BANG ON: Fireworks are seen over Darwin Harbour, Northern Territory at last year's celebration of Territory Day. It is the only day of the year Territorians can legally detonate crackers.
BANG ON: Fireworks are seen over Darwin Harbour, Northern Territory at last year's celebration of Territory Day. It is the only day of the year Territorians can legally detonate crackers. AAP/Lucy Hughes Jones

You'd be crackers not to join in

LAST weekend I was in Darwin for their annual cracker night. Officially it's called Territory Day, and 2018 marks 40 years of self-government, so this was going to be a big one.

But the real reason I went was because this is the last place left on the mainland where real people can buy and let off fireworks.

On July 1 it looks like almost every shop sells fireworks. This year they were on sale at supermarkets, pop-up shops in the city and there was even a gym that was selling them.

The fun starts with the names of the fireworks. For example, the NT Outlaw, Mindal Mayhem, Kakadu Kaos, Bad Neighbour, Grave Shaker and Territory Thunder, just to mention a few. Stocked-up people wait until just after the amazing sunset they have in the NT for the action to begin.

Before I had even left the hotel to find a place to broadcast my show on Sky News, the loud bangs rang out all over the city. They set off fireworks by the side of the road, in parks and, most beautifully, anywhere near the water.

These aren't little sparklers and fizzers, but bursts of colour they'd be proud of on New Year's Eve or Australia Day. Big, loud and, instead of the usual oohs and ahhs of tourists, you hear laughter, a giant release of pure joy.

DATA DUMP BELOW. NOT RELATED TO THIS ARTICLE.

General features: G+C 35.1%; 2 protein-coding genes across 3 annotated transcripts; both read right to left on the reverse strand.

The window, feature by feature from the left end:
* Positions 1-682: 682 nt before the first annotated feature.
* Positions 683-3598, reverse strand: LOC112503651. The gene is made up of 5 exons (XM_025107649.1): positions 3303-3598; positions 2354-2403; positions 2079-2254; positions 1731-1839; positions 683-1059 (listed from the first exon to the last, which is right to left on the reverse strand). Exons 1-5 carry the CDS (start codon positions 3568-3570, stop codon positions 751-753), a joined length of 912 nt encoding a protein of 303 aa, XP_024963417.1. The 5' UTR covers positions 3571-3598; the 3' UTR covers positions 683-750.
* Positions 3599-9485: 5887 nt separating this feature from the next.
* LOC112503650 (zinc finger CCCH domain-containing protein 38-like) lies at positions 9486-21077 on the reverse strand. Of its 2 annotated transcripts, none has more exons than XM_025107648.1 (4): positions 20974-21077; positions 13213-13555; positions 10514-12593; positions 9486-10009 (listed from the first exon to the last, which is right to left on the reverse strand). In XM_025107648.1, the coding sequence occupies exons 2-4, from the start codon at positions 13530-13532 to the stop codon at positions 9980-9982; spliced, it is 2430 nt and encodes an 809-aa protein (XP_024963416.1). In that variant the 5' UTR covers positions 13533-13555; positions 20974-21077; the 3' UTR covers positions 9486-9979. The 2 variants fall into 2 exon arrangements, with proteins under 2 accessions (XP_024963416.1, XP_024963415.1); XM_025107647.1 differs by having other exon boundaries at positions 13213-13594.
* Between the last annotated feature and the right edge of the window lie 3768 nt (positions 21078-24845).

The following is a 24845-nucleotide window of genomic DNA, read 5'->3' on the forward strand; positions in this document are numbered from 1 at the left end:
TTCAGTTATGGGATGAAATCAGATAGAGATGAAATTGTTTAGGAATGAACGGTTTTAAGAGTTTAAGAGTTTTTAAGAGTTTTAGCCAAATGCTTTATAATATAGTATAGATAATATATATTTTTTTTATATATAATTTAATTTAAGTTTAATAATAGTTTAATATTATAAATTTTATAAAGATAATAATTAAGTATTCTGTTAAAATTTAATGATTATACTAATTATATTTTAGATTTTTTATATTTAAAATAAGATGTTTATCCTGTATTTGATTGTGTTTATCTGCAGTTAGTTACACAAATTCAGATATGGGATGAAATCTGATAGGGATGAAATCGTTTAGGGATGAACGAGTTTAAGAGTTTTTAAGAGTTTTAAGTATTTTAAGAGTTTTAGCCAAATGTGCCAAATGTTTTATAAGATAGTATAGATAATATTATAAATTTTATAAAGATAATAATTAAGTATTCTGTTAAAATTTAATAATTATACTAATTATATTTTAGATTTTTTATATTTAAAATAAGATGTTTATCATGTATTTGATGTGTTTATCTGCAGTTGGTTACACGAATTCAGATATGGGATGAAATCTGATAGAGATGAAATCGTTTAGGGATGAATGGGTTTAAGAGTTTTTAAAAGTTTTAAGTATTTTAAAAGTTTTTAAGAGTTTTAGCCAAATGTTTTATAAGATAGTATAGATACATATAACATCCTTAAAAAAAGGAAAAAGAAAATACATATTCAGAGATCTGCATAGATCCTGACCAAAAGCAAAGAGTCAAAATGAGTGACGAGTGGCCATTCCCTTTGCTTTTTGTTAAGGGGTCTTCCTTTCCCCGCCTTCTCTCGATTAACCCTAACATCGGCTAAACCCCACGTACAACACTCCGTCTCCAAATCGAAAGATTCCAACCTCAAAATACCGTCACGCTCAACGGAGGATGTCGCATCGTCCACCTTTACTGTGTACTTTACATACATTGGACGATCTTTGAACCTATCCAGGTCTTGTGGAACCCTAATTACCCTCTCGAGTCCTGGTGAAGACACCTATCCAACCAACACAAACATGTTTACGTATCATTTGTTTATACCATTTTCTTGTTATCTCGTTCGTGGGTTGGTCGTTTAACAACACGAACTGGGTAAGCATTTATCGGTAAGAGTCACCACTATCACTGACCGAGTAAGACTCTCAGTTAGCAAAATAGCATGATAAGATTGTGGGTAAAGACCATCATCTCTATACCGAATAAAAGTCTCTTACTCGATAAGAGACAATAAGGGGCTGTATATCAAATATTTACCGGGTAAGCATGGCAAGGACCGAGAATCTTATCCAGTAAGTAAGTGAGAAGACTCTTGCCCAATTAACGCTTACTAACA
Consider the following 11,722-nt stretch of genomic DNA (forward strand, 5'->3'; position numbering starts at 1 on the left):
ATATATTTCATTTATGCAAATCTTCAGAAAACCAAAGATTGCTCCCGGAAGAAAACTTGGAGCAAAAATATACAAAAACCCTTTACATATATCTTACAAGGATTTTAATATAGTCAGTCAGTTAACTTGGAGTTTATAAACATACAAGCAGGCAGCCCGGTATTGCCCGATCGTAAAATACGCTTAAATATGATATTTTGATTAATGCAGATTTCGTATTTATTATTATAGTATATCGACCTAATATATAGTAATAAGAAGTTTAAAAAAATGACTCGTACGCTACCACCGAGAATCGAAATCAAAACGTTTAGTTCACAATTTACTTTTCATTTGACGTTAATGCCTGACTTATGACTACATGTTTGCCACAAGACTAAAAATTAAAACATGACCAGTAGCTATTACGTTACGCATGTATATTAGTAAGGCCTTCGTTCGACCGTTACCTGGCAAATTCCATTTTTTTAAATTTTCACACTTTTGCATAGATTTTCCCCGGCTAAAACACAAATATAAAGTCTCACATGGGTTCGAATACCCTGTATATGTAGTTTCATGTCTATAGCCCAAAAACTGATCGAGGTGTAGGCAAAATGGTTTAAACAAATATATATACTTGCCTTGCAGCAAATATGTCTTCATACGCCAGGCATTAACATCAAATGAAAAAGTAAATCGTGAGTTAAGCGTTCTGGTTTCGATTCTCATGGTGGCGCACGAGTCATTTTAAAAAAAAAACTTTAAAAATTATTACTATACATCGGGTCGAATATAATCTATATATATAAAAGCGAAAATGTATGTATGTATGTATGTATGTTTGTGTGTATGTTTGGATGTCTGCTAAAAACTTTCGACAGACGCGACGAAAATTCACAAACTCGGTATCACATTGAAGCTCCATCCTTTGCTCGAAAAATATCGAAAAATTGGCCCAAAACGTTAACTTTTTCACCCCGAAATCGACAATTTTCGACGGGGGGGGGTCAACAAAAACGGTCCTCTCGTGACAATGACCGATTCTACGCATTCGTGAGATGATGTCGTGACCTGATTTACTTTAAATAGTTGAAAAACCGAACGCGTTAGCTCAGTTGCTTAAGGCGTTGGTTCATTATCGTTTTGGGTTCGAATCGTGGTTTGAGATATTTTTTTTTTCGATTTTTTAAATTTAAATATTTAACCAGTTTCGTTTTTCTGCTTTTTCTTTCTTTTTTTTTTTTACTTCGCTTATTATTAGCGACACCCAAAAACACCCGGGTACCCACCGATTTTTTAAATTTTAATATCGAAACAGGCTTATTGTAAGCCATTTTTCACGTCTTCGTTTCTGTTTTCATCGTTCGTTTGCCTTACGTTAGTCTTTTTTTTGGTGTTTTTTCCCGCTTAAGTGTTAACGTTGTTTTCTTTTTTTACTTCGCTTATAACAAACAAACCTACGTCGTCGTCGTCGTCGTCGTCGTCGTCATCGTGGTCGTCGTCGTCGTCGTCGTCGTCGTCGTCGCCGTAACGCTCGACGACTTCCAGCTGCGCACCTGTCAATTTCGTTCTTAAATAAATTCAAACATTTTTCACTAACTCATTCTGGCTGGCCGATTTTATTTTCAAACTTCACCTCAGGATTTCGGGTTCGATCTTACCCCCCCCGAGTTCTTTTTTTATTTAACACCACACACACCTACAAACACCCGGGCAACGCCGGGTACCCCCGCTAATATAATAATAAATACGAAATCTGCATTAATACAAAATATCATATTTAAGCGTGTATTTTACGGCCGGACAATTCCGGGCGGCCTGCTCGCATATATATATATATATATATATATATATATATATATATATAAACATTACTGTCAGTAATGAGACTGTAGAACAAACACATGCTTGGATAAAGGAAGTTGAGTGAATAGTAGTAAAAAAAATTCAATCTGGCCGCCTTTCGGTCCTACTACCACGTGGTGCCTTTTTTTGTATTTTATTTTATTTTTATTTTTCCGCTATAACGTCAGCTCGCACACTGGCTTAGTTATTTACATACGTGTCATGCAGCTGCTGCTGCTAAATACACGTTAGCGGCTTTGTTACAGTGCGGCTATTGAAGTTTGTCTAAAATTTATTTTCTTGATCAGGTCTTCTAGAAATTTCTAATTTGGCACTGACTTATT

Now the night is not without its problems and, yes, a few people get hurt. But as a rule, a couple of hundred thousand people enjoy the moment and seem to revel in the joy of being trusted to make their own fun.

This feeling was commonplace decades ago all over the country, but now it's limited to just one place for one day.

The day after the usual voices complain that the practice is best done away with, but for once, and seemingly just this once, a government says this is a tradition best sticking with for another year.

I strongly encourage you to be there next year. It's a giant celebration of this unique part of our country and a night I'll never forget.

So happy birthday to the Northern Territory and thank you to all those locals who let me let off a few bangs of my own in celebration.

Media boycott not about free press

It's hard to believe that anyone in the media would turn down the chance to cover a story, but that's exactly what parts of the Canberra media are planning to do.

This week the press gallery declared that if the ABC can't go to Nauru for the upcoming Pacific Islands Forum, then no one should go. Nauru won't give the ABC a pass to attend because they think the reporting of the Australian-funded, yet locally run, asylum seeker centres has been unfair.

While I think they have a case, given the scandalous claims they have made about local government officials, there is no way I support a free press being banned. But to respond by saying all free press will choose to ban themselves is ridiculous.

Let's be clear, if anyone but the ABC was banned, no one else would even think of putting this mass ban in place. But because most in Canberra dream of a gig for life in taxpayer-funded media, this is not about free press, it's career insurance.

Thankfully Sky News and the wider News Corporation family won't be going out on strike. We will be there to tell you what happens and to have a look at what's really going on in the detention centres.

Paul Murray is a broadcaster with Sky News who can be seen Sunday to Thursday 9-11pm on Paul Murray LIVE on FOXTEL.



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